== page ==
I mentioned the “full” band sound that was once so popular – we had that with the West Telferton Band in Harrogate, and with Màrtainn Skene in March, both super bands. Nonetheless, I missed the subtleties of Andrew Knight’s excellent fiddle playing at Harrogate, and Màrtainn likewise can really play the piano. In the end it all comes down to personal taste!
I began by saying that Gordon and I sometimes disagreed. Looking back, I realise that we agree far more often that we disagree, and we usually agree on the things that are really important. And I’ve not even started on the music collected and preserved by Burns, or his poetry, of which Gordon is such an enthusiast. That will have to wait for another edition.
Jack and Jill and the Richmond Lass
They climbed the Snake Pass
After dancing class
And since then they haven’t been seen.
The owl and the pussycat boarded a brig
And crossed the Sound of Harris
They danced a jig
With a friendly pig
And ended exhausted in... St Petersburg...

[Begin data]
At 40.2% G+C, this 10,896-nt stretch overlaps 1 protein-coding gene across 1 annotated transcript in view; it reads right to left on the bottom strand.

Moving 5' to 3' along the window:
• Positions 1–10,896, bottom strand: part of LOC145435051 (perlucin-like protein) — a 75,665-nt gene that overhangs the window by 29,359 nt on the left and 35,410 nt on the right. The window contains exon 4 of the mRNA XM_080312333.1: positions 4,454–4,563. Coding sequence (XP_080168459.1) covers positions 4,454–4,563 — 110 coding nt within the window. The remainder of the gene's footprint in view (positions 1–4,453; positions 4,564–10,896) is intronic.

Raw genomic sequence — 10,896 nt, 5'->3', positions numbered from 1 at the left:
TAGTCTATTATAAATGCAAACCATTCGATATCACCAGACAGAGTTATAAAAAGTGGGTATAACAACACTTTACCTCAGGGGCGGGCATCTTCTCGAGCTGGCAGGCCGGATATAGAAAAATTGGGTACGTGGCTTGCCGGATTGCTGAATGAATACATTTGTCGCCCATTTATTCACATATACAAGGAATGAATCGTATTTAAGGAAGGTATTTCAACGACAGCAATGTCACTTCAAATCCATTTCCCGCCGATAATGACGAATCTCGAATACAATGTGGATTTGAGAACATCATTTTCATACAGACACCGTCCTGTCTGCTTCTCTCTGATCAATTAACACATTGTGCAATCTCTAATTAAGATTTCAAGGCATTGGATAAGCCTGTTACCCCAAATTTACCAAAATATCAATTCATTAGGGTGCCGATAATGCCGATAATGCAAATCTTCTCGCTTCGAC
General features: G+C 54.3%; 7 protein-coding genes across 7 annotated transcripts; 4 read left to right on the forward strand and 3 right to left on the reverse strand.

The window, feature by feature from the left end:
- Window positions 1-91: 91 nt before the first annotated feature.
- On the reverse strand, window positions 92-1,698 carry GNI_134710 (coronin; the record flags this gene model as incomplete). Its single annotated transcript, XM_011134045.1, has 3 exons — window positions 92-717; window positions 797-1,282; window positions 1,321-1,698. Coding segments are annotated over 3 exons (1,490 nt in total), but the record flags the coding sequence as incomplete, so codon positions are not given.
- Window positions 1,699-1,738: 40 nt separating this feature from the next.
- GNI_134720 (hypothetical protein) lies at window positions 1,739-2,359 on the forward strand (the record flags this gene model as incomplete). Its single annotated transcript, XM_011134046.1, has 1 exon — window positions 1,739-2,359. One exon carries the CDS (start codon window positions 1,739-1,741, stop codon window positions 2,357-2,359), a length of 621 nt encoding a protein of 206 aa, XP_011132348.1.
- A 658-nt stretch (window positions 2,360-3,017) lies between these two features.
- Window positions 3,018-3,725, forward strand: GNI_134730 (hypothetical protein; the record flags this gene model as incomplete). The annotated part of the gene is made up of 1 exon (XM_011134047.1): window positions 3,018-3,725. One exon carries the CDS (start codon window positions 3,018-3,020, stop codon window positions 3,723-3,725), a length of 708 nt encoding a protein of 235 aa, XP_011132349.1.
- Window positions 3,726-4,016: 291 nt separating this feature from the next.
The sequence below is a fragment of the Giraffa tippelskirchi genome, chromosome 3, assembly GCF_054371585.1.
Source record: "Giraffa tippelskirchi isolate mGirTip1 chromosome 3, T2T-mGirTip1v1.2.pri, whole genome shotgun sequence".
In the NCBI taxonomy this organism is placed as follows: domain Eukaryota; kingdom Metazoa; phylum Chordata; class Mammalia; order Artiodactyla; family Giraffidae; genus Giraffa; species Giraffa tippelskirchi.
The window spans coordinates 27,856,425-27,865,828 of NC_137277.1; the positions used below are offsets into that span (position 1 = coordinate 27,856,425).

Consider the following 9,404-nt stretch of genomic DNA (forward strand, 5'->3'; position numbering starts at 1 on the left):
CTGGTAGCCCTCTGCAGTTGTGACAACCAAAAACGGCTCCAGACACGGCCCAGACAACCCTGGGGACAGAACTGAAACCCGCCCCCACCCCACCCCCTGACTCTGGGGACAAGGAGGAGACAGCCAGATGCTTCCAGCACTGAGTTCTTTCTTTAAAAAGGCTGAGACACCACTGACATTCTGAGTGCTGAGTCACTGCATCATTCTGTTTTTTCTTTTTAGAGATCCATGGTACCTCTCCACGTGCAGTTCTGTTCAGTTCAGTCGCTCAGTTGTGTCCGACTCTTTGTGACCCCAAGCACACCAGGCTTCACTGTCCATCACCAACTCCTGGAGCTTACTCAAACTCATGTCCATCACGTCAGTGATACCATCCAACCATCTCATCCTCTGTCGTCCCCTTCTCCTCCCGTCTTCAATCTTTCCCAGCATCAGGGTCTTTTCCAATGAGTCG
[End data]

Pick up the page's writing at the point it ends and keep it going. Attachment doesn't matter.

...Linked with Mary, still contrary
And always in gardening gear
She danced Light and Airy
Like an overweight fairy
And said, ‘That’s me done for, I fear.’
Waltzing along in a slow strathspey
Stumbled Hilda’s nice sister Matilda
She was never OK
She got in the way
So Hilda eventually killed ’er.
St Kilda these days has nary a postie
To dance in his jig any more
P’raps he comes as a ghostie
In which case the most he
Can do is to pass through the floor.
Veronica Wallace, York
Our Branch walk and lunch will take place this year on Tuesday 3rd June. It is always
difficult to find a date – at one time those of us who worked (especially in education)
couldn’t come unless it was at half term, while half terms exclude all those people
on grandparent duty that week. So we avoided half-
We will meet at the Middleton Arms in North Grimston (on the B1248): the pub has
said we can leave cars in the car park at the back before we set off for our walk.
We should aim to set off walking at 10.00 a.m., so I’d advise arriving around 9.45.
The walk is a circuit of about 9 km or 6 miles, so should take about 2 – 2½ hours
with a rest half-
People arriving at the pub just for the lunch are always welcome; I think we should be eating at somewhere around 12.45 – 1.00. The pub is very happy to accommodate us and when I ate there with friends the food was excellent, with an emphasis on home cooking. The menu is subject to variation depending on what’s available but always includes: –
Steak & mushroom pie
Lasagne served with